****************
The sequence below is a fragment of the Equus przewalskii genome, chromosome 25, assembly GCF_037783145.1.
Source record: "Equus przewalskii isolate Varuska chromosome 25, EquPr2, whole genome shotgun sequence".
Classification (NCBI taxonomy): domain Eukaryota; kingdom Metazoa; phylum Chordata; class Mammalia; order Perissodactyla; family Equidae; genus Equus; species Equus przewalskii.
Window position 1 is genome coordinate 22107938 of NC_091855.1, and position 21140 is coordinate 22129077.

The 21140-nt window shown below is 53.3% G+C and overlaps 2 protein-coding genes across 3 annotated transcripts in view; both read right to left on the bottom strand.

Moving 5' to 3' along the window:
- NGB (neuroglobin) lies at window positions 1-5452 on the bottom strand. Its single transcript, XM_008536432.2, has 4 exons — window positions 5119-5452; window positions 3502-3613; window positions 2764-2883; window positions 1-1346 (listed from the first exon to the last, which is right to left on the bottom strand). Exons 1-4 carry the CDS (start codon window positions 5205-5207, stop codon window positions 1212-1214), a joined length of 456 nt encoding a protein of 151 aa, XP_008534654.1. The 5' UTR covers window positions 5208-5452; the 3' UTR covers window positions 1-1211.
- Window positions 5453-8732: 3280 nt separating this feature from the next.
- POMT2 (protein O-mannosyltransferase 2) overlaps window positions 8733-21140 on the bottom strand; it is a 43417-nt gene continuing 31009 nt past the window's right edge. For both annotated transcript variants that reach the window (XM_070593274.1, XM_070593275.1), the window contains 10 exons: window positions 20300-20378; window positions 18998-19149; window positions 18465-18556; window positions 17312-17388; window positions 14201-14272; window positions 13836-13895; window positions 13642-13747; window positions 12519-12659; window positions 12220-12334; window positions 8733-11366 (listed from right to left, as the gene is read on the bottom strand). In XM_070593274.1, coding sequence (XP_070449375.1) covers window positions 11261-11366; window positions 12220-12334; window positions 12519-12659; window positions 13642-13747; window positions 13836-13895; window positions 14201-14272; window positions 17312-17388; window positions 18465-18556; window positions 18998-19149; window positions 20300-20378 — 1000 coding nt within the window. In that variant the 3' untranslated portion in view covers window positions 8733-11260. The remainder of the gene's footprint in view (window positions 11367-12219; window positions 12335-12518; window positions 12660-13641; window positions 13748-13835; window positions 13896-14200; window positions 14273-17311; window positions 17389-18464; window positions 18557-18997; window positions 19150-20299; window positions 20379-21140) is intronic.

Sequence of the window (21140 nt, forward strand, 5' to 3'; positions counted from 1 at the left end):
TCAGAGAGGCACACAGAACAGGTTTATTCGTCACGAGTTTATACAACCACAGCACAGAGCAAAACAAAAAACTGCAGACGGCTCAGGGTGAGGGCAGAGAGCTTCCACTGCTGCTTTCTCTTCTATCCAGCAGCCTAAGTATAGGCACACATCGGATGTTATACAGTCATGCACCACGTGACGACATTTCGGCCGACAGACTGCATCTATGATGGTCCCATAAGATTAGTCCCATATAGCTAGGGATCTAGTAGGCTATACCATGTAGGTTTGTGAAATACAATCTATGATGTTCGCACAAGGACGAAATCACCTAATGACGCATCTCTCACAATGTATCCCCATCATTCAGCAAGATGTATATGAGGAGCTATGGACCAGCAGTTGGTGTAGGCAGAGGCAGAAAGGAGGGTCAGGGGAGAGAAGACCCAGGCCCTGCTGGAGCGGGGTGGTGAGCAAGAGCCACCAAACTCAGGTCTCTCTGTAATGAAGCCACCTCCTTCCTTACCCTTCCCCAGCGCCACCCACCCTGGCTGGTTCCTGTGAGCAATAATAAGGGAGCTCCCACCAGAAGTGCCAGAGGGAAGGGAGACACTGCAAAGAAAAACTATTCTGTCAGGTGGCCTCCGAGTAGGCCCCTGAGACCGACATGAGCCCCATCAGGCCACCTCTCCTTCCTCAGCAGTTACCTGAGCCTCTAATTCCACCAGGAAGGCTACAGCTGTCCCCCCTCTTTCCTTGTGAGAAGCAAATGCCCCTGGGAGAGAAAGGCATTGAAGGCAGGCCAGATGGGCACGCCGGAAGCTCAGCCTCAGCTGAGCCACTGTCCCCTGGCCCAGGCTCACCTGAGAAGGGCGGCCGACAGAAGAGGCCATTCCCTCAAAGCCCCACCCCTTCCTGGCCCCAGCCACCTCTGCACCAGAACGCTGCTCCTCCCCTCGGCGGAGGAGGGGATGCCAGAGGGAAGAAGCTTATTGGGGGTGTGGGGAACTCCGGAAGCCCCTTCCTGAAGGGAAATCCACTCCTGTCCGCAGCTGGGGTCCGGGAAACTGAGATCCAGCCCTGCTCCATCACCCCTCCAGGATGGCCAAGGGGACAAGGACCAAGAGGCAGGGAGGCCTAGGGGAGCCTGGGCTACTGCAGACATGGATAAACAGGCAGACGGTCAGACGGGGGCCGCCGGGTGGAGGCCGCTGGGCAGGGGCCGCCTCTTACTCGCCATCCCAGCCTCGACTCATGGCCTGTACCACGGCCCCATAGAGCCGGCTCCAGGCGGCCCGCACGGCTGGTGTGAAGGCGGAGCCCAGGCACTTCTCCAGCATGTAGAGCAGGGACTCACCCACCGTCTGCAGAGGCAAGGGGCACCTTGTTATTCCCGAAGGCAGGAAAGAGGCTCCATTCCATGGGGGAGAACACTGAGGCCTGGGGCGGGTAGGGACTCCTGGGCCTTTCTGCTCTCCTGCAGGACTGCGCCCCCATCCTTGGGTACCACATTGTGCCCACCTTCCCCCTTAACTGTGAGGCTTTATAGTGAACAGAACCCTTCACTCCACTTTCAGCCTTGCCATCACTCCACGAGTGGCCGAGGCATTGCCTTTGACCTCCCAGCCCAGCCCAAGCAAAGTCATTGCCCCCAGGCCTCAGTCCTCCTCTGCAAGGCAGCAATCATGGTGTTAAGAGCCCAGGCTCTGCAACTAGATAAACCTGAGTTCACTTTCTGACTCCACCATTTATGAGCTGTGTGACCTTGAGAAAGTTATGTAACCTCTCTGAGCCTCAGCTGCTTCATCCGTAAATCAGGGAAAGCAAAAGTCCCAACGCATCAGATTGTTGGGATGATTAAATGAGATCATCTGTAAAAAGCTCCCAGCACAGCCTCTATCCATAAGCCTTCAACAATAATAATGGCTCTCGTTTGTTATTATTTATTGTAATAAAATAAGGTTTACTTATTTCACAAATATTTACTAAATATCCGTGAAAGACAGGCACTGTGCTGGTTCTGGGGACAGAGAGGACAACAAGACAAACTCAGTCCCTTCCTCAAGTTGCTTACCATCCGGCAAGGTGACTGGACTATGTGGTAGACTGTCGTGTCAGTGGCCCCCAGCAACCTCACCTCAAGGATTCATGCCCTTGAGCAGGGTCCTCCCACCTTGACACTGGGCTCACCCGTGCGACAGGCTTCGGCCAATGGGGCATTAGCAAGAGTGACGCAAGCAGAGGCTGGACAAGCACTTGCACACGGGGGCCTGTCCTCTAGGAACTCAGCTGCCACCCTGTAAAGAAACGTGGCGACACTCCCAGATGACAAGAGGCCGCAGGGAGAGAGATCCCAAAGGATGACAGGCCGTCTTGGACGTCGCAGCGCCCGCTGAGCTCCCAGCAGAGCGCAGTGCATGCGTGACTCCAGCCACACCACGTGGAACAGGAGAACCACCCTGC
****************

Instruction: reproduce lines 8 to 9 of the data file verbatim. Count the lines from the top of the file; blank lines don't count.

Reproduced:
- Window positions 5453-8732: 3280 nt separating this feature from the next.
- POMT2 (protein O-mannosyltransferase 2) overlaps window positions 8733-21140 on the bottom strand; it is a 43417-nt gene continuing 31009 nt past the window's right edge. For both annotated transcript variants that reach the window (XM_070593274.1, XM_070593275.1), the window contains 10 exons: window positions 20300-20378; window positions 18998-19149; window positions 18465-18556; window positions 17312-17388; window positions 14201-14272; window positions 13836-13895; window positions 13642-13747; window positions 12519-12659; window positions 12220-12334; window positions 8733-11366 (listed from right to left, as the gene is read on the bottom strand). In XM_070593274.1, coding sequence (XP_070449375.1) covers window positions 11261-11366; window positions 12220-12334; window positions 12519-12659; window positions 13642-13747; window positions 13836-13895; window positions 14201-14272; window positions 17312-17388; window positions 18465-18556; window positions 18998-19149; window positions 20300-20378 — 1000 coding nt within the window. In that variant the 3' untranslated portion in view covers window positions 8733-11260. The remainder of the gene's footprint in view (window positions 11367-12219; window positions 12335-12518; window positions 12660-13641; window positions 13748-13835; window positions 13896-14200; window positions 14273-17311; window positions 17389-18464; window positions 18557-18997; window positions 19150-20299; window positions 20379-21140) is intronic.